“You know, Kathleen, it’s not really a portage if you enjoy the activity. Portages happen only if you’re not having fun.”

She didn’t say anything. I think Kathleen might have been growing a bit disenchanted with the “it’s not a portage if…” game.

We lunched on a 6-m (20 feet) cliff, down which we lowered the boats and gear, and launched across a swath of alder and willow. In case you are a bit skeptical that we lowered our stuff down a 6-m cliff, I didn’t say the cliff was vertical. You might be right to be skeptical, though. It was, perhaps, more like a steep bank. We did use rope, however. We loaded the canoe and ran the outlet rapid below the falls.

We then paddled through the next lake and ran a somewhat rocky and lengthy rapid just after the lake's outlet, again where the river narrowed, bending south and then north. A nice, swift chute greeted us in the narrow “breakout” through the esker in the next lake. If you weren't paying attention, you could pass right on by the outlet without noticing it.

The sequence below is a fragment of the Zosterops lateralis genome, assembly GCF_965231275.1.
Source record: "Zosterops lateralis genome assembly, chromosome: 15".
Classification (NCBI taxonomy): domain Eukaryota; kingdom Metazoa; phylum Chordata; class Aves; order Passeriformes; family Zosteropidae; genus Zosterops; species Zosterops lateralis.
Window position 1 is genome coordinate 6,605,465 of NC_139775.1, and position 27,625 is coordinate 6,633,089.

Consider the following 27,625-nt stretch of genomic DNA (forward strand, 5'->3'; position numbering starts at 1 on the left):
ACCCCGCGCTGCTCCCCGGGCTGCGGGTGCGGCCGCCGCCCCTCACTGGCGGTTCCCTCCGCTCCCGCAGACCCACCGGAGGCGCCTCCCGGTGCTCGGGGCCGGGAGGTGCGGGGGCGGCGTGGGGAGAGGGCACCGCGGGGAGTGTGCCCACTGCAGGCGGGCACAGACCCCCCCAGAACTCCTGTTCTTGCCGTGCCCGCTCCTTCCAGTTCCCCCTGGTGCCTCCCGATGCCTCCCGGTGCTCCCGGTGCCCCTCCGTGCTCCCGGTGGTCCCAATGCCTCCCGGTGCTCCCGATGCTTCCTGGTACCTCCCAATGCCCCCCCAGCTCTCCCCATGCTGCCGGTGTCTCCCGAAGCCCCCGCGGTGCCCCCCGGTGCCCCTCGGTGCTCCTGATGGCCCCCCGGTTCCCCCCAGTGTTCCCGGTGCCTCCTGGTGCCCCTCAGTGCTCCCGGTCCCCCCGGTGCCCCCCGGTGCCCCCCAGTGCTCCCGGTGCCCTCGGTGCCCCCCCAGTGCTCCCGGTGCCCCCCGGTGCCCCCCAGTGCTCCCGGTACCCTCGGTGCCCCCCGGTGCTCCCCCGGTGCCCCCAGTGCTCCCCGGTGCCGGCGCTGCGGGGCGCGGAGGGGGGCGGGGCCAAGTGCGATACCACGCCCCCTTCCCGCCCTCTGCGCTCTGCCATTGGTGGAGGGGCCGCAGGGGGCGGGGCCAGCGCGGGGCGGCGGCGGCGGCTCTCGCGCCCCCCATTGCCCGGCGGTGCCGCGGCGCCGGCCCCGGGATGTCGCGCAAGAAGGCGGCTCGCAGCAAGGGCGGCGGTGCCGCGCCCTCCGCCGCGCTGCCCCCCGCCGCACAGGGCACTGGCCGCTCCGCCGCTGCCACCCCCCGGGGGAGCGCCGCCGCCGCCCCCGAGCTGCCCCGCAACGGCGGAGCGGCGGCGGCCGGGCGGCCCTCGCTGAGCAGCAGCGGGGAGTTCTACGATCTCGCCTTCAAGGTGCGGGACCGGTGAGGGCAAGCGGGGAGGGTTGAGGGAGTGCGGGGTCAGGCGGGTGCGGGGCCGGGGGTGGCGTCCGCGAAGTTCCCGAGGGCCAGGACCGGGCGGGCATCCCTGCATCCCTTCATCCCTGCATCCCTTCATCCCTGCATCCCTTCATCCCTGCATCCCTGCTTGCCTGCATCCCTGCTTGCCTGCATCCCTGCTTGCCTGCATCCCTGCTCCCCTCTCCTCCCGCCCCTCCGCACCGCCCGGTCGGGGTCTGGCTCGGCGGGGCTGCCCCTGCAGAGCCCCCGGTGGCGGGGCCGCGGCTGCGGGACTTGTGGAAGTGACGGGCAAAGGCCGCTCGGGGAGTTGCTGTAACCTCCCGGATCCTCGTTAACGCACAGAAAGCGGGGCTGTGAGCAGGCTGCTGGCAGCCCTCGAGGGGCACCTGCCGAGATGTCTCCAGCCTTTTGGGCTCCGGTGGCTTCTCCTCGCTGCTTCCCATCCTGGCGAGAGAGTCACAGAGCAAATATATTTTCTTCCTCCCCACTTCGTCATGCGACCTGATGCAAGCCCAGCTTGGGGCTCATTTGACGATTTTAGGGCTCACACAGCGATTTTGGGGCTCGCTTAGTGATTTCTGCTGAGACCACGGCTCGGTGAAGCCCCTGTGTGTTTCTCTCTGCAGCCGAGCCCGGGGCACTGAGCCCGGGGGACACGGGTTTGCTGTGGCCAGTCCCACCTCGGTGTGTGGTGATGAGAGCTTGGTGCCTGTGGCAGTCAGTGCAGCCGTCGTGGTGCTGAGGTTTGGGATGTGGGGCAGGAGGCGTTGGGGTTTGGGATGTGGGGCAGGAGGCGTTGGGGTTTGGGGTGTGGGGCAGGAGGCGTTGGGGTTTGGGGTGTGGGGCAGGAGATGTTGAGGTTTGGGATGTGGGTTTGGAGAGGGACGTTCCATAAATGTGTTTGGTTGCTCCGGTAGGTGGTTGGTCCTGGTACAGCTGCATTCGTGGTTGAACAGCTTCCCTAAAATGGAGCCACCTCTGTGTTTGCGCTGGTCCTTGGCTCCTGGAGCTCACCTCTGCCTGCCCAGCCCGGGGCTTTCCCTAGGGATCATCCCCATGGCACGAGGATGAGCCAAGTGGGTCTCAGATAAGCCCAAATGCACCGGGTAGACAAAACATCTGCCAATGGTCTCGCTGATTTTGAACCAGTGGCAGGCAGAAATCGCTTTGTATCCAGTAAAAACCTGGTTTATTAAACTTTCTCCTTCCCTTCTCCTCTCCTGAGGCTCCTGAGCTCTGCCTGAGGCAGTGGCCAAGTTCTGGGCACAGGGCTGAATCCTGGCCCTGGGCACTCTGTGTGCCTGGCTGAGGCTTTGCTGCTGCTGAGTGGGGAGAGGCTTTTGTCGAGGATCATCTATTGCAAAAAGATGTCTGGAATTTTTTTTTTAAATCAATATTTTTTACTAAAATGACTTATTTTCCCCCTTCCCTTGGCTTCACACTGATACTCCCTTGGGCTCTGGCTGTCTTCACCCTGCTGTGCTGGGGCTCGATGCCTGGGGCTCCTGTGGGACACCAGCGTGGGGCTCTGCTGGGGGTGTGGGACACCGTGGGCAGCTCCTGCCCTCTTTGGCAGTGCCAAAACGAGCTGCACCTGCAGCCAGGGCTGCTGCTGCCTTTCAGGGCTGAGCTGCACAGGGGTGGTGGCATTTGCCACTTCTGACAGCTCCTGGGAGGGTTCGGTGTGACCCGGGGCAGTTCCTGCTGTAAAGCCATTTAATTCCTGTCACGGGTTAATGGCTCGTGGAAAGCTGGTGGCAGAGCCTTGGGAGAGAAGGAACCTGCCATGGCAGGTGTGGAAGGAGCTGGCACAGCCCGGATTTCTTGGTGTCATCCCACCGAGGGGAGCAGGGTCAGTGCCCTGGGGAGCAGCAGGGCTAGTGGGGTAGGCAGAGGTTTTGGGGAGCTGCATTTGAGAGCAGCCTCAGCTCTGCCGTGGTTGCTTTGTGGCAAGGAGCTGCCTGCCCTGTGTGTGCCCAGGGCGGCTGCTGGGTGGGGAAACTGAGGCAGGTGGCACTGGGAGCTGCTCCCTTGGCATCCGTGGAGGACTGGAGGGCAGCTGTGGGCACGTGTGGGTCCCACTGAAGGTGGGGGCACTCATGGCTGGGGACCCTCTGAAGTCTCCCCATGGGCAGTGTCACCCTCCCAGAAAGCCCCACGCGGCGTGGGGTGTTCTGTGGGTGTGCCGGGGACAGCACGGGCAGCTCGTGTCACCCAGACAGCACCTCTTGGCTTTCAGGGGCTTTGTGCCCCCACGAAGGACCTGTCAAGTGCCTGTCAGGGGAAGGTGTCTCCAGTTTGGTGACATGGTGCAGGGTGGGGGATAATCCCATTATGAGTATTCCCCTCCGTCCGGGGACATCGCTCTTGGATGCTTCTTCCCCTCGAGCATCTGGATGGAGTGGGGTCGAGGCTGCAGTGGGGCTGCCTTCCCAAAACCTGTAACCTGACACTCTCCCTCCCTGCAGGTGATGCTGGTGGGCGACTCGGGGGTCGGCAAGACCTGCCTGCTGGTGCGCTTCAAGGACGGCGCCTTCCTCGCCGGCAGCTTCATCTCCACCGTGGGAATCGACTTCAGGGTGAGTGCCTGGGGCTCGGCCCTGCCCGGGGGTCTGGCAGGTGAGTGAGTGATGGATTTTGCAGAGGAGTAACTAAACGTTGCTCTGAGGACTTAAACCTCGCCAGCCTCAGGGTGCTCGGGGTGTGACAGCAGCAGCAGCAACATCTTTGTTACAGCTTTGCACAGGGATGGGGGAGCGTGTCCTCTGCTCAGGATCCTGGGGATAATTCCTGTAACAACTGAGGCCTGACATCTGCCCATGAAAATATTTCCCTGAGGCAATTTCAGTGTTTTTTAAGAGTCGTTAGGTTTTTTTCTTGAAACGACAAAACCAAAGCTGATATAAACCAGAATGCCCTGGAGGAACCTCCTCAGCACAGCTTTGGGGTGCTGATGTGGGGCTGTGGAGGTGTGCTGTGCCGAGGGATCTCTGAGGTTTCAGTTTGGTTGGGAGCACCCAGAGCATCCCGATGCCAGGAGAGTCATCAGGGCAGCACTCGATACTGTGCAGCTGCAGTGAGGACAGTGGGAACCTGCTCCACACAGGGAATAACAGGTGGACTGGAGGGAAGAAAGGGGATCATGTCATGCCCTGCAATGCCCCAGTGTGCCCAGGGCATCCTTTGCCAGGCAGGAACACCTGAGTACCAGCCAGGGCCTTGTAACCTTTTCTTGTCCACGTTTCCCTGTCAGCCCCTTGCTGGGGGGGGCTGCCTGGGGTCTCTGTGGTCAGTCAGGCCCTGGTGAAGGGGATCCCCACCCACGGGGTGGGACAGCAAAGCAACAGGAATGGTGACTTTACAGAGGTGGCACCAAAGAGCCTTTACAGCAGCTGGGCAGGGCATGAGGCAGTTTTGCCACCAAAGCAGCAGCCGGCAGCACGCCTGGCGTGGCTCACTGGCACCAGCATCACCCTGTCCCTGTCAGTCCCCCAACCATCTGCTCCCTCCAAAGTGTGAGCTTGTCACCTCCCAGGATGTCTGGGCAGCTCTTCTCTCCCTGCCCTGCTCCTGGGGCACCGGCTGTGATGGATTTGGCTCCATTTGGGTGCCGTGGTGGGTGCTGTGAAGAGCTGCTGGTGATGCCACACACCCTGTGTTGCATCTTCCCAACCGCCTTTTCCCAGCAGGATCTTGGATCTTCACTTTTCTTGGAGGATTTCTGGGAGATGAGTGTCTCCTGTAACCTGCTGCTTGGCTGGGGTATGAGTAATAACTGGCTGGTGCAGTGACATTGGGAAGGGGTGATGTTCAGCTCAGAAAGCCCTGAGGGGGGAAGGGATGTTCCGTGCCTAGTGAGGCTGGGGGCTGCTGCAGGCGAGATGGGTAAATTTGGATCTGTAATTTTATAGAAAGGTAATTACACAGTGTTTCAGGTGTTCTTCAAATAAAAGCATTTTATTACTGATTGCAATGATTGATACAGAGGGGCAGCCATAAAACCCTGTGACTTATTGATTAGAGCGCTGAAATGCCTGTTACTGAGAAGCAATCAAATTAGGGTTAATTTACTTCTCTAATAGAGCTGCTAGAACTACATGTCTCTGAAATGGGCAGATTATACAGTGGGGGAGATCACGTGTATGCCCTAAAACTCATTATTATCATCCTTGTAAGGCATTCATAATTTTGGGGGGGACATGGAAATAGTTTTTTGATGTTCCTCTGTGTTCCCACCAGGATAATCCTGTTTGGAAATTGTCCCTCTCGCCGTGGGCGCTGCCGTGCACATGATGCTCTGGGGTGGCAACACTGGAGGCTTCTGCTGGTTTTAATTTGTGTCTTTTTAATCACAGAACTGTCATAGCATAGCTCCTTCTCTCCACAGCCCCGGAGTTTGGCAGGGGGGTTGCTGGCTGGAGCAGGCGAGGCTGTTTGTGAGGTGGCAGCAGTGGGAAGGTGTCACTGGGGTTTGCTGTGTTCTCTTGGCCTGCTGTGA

A few more chutes and riffles put us at Ed’s Waterfall Rapid, which, as he promised, was a must portage. Following Ed’s advice, we beached on the north shore and found a very pleasant route—a stroll actually—of about 500 m (yards) through open stands of spruce.


We set up camp halfway, meaning that the portage had become merely a carry to camp. Nice work on our part. Ed recommended that we “might want to camp here, as it is one of the prettiest spots along the river route.” We agreed completely.

It was a very good day. Lots of wildlife. Greater Yellowlegs incessantly chased us down the river. An Arctic Tern dive-bombed repeatedly within a metre of Kathleen's head. Bald Eagles soared above in nearly every viewpoint. Five more moose—two lone bulls and a cow with two calves, stared intently at us, even after we had already paddled by more than 150 m (yards)